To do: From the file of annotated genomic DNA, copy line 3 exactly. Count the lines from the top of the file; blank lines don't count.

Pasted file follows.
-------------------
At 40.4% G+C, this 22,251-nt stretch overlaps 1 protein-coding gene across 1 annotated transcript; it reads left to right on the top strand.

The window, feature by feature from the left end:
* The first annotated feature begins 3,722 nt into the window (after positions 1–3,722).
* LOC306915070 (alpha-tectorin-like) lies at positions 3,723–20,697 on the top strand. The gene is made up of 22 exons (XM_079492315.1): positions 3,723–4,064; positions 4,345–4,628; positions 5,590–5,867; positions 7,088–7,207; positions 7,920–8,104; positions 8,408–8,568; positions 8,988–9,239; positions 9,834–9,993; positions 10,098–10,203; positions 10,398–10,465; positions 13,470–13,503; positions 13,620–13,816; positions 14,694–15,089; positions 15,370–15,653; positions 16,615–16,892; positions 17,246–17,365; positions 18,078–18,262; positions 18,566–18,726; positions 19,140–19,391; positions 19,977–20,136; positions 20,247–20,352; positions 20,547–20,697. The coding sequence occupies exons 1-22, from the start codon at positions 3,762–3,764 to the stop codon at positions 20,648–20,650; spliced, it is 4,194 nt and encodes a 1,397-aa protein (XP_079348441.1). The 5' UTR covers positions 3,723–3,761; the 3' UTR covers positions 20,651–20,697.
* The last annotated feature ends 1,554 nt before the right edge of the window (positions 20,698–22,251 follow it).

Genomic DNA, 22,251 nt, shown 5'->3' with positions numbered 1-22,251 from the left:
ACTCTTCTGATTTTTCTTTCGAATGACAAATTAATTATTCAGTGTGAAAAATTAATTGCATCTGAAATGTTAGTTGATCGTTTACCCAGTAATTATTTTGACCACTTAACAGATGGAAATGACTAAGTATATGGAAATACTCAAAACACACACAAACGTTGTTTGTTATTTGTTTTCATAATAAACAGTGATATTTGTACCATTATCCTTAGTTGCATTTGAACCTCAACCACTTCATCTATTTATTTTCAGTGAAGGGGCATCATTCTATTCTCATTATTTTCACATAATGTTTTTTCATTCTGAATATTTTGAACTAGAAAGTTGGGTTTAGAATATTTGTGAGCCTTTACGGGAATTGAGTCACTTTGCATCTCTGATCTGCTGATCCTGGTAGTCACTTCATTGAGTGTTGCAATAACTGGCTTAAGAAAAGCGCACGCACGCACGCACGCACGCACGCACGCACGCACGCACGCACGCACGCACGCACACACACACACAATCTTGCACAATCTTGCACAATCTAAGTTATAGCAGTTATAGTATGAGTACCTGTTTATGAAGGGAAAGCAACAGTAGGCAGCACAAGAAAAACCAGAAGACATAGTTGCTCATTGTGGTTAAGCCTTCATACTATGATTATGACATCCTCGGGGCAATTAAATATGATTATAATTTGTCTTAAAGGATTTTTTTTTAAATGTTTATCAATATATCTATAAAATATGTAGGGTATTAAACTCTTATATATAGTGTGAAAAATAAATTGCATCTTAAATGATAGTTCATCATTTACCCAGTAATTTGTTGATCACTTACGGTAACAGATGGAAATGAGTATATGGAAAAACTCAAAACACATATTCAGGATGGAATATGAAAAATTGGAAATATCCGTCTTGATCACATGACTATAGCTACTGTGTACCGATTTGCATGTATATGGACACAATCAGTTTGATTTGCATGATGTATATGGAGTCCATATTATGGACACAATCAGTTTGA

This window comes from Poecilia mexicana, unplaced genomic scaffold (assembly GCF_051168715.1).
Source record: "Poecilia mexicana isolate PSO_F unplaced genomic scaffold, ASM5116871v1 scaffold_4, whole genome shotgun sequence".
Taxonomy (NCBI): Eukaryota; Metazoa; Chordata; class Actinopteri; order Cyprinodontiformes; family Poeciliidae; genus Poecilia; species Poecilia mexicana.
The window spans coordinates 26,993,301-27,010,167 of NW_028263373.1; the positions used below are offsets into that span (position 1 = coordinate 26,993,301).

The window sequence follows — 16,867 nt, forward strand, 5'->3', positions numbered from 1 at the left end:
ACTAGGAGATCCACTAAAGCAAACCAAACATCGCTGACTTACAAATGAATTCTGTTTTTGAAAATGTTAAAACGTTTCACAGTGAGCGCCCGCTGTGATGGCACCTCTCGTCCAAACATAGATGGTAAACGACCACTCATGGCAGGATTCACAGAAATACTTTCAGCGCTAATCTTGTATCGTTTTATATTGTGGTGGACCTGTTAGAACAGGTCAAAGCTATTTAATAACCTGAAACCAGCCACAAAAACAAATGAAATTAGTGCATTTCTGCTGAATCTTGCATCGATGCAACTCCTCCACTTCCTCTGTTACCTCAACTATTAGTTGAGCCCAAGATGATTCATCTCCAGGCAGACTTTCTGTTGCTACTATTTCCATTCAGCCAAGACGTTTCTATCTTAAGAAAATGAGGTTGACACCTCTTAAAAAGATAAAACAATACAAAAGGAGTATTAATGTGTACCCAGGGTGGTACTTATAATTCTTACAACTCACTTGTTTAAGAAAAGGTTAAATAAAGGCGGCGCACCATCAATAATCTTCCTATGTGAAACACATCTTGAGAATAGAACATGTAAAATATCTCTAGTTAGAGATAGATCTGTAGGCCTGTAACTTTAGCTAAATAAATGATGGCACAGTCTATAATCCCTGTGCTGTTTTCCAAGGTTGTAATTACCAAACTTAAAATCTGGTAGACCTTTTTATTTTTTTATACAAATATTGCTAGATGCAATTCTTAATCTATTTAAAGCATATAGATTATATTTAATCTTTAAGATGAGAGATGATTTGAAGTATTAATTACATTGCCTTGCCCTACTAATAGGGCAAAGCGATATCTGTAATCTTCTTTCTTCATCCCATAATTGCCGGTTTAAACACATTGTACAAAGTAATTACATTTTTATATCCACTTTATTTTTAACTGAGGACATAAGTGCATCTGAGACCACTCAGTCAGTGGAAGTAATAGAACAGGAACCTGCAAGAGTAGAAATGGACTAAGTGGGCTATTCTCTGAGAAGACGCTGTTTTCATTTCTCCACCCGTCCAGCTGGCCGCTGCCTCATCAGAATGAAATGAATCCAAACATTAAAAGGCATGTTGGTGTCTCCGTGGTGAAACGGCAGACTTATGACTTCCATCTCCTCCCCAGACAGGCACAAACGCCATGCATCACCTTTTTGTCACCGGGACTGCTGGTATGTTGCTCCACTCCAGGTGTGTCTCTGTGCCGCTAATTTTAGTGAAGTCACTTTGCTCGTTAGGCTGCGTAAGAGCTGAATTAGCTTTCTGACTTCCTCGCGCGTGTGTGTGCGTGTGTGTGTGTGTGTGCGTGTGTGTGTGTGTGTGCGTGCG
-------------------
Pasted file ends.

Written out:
* The first annotated feature begins 3,722 nt into the window (after positions 1–3,722).